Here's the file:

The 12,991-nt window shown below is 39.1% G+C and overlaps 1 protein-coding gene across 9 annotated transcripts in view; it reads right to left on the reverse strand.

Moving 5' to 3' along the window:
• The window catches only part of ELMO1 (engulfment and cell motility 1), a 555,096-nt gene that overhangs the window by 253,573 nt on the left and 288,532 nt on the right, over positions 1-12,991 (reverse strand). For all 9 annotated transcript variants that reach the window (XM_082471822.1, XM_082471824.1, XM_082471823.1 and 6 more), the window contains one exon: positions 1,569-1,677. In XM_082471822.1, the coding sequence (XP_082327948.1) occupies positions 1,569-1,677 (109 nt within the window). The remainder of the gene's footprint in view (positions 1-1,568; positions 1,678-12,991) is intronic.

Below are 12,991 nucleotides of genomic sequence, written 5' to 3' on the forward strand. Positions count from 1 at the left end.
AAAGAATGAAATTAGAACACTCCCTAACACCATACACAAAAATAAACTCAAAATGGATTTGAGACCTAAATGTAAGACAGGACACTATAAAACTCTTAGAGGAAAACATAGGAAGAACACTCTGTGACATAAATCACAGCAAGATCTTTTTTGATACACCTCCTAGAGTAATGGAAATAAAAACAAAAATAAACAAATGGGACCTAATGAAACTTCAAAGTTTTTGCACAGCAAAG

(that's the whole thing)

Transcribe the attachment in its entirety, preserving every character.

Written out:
The 12,991-nt window shown below is 39.1% G+C and overlaps 1 protein-coding gene across 9 annotated transcripts in view; it reads right to left on the reverse strand.

Moving 5' to 3' along the window:
• The window catches only part of ELMO1 (engulfment and cell motility 1), a 555,096-nt gene that overhangs the window by 253,573 nt on the left and 288,532 nt on the right, over positions 1-12,991 (reverse strand). For all 9 annotated transcript variants that reach the window (XM_082471822.1, XM_082471824.1, XM_082471823.1 and 6 more), the window contains one exon: positions 1,569-1,677. In XM_082471822.1, the coding sequence (XP_082327948.1) occupies positions 1,569-1,677 (109 nt within the window). The remainder of the gene's footprint in view (positions 1-1,568; positions 1,678-12,991) is intronic.

Below are 12,991 nucleotides of genomic sequence, written 5' to 3' on the forward strand. Positions count from 1 at the left end.
AAAGAATGAAATTAGAACACTCCCTAACACCATACACAAAAATAAACTCAAAATGGATTTGAGACCTAAATGTAAGACAGGACACTATAAAACTCTTAGAGGAAAACATAGGAAGAACACTCTGTGACATAAATCACAGCAAGATCTTTTTTGATACACCTCCTAGAGTAATGGAAATAAAAACAAAAATAAACAAATGGGACCTAATGAAACTTCAAAGTTTTTGCACAGCAAAG